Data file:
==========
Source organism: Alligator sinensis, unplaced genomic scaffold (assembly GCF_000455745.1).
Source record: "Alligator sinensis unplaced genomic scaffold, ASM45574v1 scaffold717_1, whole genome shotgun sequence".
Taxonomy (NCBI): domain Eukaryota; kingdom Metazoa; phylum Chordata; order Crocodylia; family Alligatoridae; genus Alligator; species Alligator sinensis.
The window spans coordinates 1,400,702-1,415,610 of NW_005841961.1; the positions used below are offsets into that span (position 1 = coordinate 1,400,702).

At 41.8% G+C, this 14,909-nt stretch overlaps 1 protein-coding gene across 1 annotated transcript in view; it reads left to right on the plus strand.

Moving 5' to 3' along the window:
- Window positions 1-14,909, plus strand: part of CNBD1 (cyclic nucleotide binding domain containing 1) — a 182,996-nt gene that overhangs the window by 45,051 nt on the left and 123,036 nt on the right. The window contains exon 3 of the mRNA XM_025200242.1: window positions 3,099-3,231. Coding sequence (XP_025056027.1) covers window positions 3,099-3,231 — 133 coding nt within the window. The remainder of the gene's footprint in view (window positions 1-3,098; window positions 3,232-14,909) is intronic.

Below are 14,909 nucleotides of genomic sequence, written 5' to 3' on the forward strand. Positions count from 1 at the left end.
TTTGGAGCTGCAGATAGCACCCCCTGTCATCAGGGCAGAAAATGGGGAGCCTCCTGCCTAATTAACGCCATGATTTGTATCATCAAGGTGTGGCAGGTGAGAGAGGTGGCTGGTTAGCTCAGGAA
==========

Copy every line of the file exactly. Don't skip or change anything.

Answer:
Source organism: Alligator sinensis, unplaced genomic scaffold (assembly GCF_000455745.1).
Source record: "Alligator sinensis unplaced genomic scaffold, ASM45574v1 scaffold717_1, whole genome shotgun sequence".
Taxonomy (NCBI): domain Eukaryota; kingdom Metazoa; phylum Chordata; order Crocodylia; family Alligatoridae; genus Alligator; species Alligator sinensis.
The window spans coordinates 1,400,702-1,415,610 of NW_005841961.1; the positions used below are offsets into that span (position 1 = coordinate 1,400,702).

At 41.8% G+C, this 14,909-nt stretch overlaps 1 protein-coding gene across 1 annotated transcript in view; it reads left to right on the plus strand.

Moving 5' to 3' along the window:
- Window positions 1-14,909, plus strand: part of CNBD1 (cyclic nucleotide binding domain containing 1) — a 182,996-nt gene that overhangs the window by 45,051 nt on the left and 123,036 nt on the right. The window contains exon 3 of the mRNA XM_025200242.1: window positions 3,099-3,231. Coding sequence (XP_025056027.1) covers window positions 3,099-3,231 — 133 coding nt within the window. The remainder of the gene's footprint in view (window positions 1-3,098; window positions 3,232-14,909) is intronic.

Below are 14,909 nucleotides of genomic sequence, written 5' to 3' on the forward strand. Positions count from 1 at the left end.
TTTGGAGCTGCAGATAGCACCCCCTGTCATCAGGGCAGAAAATGGGGAGCCTCCTGCCTAATTAACGCCATGATTTGTATCATCAAGGTGTGGCAGGTGAGAGAGGTGGCTGGTTAGCTCAGGAA